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Parental death in childhood and self-inflicted injuries in young adults - a national cohort study from Sweden
Stockholm University, Faculty of Social Sciences, Centre for Health Equity Studies (CHESS).
Stockholm University, Faculty of Social Sciences, Centre for Health Equity Studies (CHESS).
Stockholm University, Faculty of Social Sciences, Centre for Health Equity Studies (CHESS).
Stockholm University, Faculty of Social Sciences, Department of Social Work.
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2016 (English)In: European Child and Adolescent Psychiatry, ISSN 1018-8827, E-ISSN 1435-165XArticle in journal (Refereed) Epub ahead of print
Abstract [en]

Previous studies have shown that parental death influences health and mortality in bereaved offspring. To date, few studies have examined whether exposure to parental bereavement in childhood is associated with suicidality later in life. The aim of the present research was to investigate whether parental death during childhood influences self-inflicted injuries/poisoning in young adulthood. A national cohort born during 1973–1982 (N = 871,402) was followed prospectively in the National Patient Discharge Register from age 18 to 31–40 years. Cox regression analyses of proportional hazards, with adjustment for socio-demographic confounders and parental psychosocial covariates, were used to test hypotheses regarding parental loss and hospital admission due to self-inflicted injuries/poisoning. Parental deaths were divided into deaths caused by (1) external causes/substance abuse and (2) natural causes. Persons who had lost a parent to an external cause/substance abuse-related death had the highest risk of being admitted to a hospital for a self-inflicted injury/poisoning; HRs 2.03 (1.67–2.46) for maternal death and 2.03 (1.84–2.25) for paternal death, after adjustment for socio-demographic confounders and risk factors among surviving parents. Risks were also increased for parental death due to natural causes, but at a lower level: 1.19 (1.01–1.39) and 1.28 (1.15–1.43), respectively. Losing a father before school age was associated with a higher risk of hospital admission for a self-inflicted injury/poisoning than was loss at an older age for both genders. Maternal loss before school age was associated with a higher risk only for men, particularly maternal death by natural causes (p < 0.01).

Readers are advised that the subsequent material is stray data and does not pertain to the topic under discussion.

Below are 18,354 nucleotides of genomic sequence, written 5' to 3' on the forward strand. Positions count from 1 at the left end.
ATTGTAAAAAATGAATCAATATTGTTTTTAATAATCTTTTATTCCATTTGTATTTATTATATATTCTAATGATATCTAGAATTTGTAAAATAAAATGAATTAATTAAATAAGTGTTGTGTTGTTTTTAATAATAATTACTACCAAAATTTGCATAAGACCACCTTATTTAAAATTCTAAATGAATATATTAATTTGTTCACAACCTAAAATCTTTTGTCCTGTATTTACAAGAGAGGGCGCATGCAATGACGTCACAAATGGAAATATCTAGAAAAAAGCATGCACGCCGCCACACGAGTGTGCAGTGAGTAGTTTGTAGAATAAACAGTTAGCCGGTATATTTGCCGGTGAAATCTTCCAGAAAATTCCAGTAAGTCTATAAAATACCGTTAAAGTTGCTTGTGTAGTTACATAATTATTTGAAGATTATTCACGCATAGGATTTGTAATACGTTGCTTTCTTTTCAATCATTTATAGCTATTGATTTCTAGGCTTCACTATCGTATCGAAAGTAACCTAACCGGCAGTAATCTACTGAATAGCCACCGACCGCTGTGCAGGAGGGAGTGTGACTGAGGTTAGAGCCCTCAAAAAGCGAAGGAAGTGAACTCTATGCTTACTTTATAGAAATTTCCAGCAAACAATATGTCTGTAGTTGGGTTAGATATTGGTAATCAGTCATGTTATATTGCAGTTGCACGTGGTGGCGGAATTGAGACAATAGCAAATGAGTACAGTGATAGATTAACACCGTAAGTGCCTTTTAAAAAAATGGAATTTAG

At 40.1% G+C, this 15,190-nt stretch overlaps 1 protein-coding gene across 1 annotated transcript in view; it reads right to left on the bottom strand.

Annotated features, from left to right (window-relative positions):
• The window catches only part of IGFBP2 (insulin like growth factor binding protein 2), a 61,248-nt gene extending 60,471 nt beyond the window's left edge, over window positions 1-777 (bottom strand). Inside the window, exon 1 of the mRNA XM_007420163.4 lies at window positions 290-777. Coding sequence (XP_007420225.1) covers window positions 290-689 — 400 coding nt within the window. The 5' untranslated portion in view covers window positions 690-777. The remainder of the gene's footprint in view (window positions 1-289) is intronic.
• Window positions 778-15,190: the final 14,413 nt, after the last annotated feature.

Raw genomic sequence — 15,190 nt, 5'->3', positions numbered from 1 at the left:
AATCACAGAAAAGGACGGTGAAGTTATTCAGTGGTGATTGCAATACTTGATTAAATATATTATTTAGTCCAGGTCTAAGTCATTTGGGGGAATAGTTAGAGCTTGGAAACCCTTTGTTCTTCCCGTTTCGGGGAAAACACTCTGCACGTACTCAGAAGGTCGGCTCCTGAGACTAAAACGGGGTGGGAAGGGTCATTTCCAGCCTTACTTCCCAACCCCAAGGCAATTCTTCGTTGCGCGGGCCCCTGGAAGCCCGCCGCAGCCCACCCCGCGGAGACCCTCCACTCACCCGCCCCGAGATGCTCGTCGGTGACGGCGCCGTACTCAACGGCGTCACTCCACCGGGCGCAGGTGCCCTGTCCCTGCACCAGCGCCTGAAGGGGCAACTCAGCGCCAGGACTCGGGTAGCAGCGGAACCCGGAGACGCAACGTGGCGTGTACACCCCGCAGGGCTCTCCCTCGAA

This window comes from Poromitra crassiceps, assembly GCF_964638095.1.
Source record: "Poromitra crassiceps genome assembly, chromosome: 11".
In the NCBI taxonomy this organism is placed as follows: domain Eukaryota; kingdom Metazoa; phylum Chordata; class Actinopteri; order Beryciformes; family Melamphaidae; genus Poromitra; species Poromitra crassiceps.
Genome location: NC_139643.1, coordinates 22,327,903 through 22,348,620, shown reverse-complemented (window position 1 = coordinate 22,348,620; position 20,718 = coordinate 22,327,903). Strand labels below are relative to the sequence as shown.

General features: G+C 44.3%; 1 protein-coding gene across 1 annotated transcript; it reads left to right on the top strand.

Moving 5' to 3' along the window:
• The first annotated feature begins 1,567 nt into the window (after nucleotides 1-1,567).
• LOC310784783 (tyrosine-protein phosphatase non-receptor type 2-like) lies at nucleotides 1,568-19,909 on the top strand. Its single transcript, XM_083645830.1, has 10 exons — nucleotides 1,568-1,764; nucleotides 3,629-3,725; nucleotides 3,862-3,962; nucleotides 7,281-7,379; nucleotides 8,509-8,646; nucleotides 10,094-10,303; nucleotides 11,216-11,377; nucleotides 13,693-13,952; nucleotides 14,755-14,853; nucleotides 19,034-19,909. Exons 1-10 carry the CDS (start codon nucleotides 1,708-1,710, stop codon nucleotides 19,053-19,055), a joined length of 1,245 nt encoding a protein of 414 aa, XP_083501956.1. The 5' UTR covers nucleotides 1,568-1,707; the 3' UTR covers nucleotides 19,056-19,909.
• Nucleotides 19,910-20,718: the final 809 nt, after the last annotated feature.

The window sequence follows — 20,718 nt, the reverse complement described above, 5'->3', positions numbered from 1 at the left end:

Place, publisher, year, edition, pages
2016.
Keyword [en]
Bereavement, Registry data, Self-inflicted injuries, Suicide, Sweden
National Category
Public Health, Global Health, Social Medicine and Epidemiology
Identifiers
URN: urn:nbn:se:su:diva-129297DOI: 10.1007/s00787-016-0833-6PubMedID: 26932156OAI: oai:DiVA.org:su-129297DiVA: diva2:921424
Available from: 2016-04-20 Created: 2016-04-20 Last updated: 2016-09-19

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Rostila, MikaelBerg, LisaArat, ArzuVinnerljung, BoHjern, Anders
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Centre for Health Equity Studies (CHESS)Department of Social Work
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European Child and Adolescent Psychiatry
Public Health, Global Health, Social Medicine and Epidemiology

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